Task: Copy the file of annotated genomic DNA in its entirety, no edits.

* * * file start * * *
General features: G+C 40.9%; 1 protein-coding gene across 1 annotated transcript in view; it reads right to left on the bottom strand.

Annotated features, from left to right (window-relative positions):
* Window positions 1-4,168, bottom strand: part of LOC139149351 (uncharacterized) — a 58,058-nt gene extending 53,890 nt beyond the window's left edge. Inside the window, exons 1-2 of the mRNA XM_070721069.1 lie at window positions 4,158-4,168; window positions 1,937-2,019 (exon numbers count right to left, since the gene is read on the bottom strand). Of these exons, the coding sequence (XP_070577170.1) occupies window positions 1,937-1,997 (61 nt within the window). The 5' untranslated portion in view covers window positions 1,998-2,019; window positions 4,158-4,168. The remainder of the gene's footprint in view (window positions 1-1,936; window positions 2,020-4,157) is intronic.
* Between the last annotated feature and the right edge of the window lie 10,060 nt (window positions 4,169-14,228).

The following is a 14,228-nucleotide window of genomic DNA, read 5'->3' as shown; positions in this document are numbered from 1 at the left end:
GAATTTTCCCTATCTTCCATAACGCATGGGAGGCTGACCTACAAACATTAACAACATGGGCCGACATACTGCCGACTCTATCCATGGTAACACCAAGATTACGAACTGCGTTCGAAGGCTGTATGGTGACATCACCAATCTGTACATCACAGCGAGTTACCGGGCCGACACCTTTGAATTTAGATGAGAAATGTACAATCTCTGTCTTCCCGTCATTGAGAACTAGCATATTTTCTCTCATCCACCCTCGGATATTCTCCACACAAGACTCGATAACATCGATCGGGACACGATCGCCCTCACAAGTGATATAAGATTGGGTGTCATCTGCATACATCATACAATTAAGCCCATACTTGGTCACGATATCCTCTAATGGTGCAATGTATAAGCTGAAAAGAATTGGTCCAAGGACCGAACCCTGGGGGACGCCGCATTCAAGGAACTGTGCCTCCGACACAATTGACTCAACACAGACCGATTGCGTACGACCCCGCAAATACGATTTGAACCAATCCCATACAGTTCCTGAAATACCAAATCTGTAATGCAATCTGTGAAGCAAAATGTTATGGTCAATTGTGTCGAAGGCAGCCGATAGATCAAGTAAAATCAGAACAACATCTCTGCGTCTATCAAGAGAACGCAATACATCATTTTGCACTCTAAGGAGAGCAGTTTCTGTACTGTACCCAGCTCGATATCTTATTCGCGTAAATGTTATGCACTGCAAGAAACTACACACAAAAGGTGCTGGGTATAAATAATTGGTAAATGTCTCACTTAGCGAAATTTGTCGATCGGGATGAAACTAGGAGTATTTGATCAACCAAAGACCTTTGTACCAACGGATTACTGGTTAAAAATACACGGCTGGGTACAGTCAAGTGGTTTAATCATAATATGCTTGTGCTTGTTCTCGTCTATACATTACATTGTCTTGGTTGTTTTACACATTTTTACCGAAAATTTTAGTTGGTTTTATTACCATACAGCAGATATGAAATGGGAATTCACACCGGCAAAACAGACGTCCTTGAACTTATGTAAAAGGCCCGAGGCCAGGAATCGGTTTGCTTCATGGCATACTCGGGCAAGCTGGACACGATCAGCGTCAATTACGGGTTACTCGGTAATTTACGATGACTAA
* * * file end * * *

General features: G+C 40.9%; 1 protein-coding gene across 1 annotated transcript in view; it reads right to left on the bottom strand.

Annotated features, from left to right (window-relative positions):
* Window positions 1-4,168, bottom strand: part of LOC139149351 (uncharacterized) — a 58,058-nt gene extending 53,890 nt beyond the window's left edge. Inside the window, exons 1-2 of the mRNA XM_070721069.1 lie at window positions 4,158-4,168; window positions 1,937-2,019 (exon numbers count right to left, since the gene is read on the bottom strand). Of these exons, the coding sequence (XP_070577170.1) occupies window positions 1,937-1,997 (61 nt within the window). The 5' untranslated portion in view covers window positions 1,998-2,019; window positions 4,158-4,168. The remainder of the gene's footprint in view (window positions 1-1,936; window positions 2,020-4,157) is intronic.
* Between the last annotated feature and the right edge of the window lie 10,060 nt (window positions 4,169-14,228).

The following is a 14,228-nucleotide window of genomic DNA, read 5'->3' as shown; positions in this document are numbered from 1 at the left end:
GAATTTTCCCTATCTTCCATAACGCATGGGAGGCTGACCTACAAACATTAACAACATGGGCCGACATACTGCCGACTCTATCCATGGTAACACCAAGATTACGAACTGCGTTCGAAGGCTGTATGGTGACATCACCAATCTGTACATCACAGCGAGTTACCGGGCCGACACCTTTGAATTTAGATGAGAAATGTACAATCTCTGTCTTCCCGTCATTGAGAACTAGCATATTTTCTCTCATCCACCCTCGGATATTCTCCACACAAGACTCGATAACATCGATCGGGACACGATCGCCCTCACAAGTGATATAAGATTGGGTGTCATCTGCATACATCATACAATTAAGCCCATACTTGGTCACGATATCCTCTAATGGTGCAATGTATAAGCTGAAAAGAATTGGTCCAAGGACCGAACCCTGGGGGACGCCGCATTCAAGGAACTGTGCCTCCGACACAATTGACTCAACACAGACCGATTGCGTACGACCCCGCAAATACGATTTGAACCAATCCCATACAGTTCCTGAAATACCAAATCTGTAATGCAATCTGTGAAGCAAAATGTTATGGTCAATTGTGTCGAAGGCAGCCGATAGATCAAGTAAAATCAGAACAACATCTCTGCGTCTATCAAGAGAACGCAATACATCATTTTGCACTCTAAGGAGAGCAGTTTCTGTACTGTACCCAGCTCGATATCTTATTCGCGTAAATGTTATGCACTGCAAGAAACTACACACAAAAGGTGCTGGGTATAAATAATTGGTAAATGTCTCACTTAGCGAAATTTGTCGATCGGGATGAAACTAGGAGTATTTGATCAACCAAAGACCTTTGTACCAACGGATTACTGGTTAAAAATACACGGCTGGGTACAGTCAAGTGGTTTAATCATAATATGCTTGTGCTTGTTCTCGTCTATACATTACATTGTCTTGGTTGTTTTACACATTTTTACCGAAAATTTTAGTTGGTTTTATTACCATACAGCAGATATGAAATGGGAATTCACACCGGCAAAACAGACGTCCTTGAACTTATGTAAAAGGCCCGAGGCCAGGAATCGGTTTGCTTCATGGCATACTCGGGCAAGCTGGACACGATCAGCGTCAATTACGGGTTACTCGGTAATTTACGATGACTAA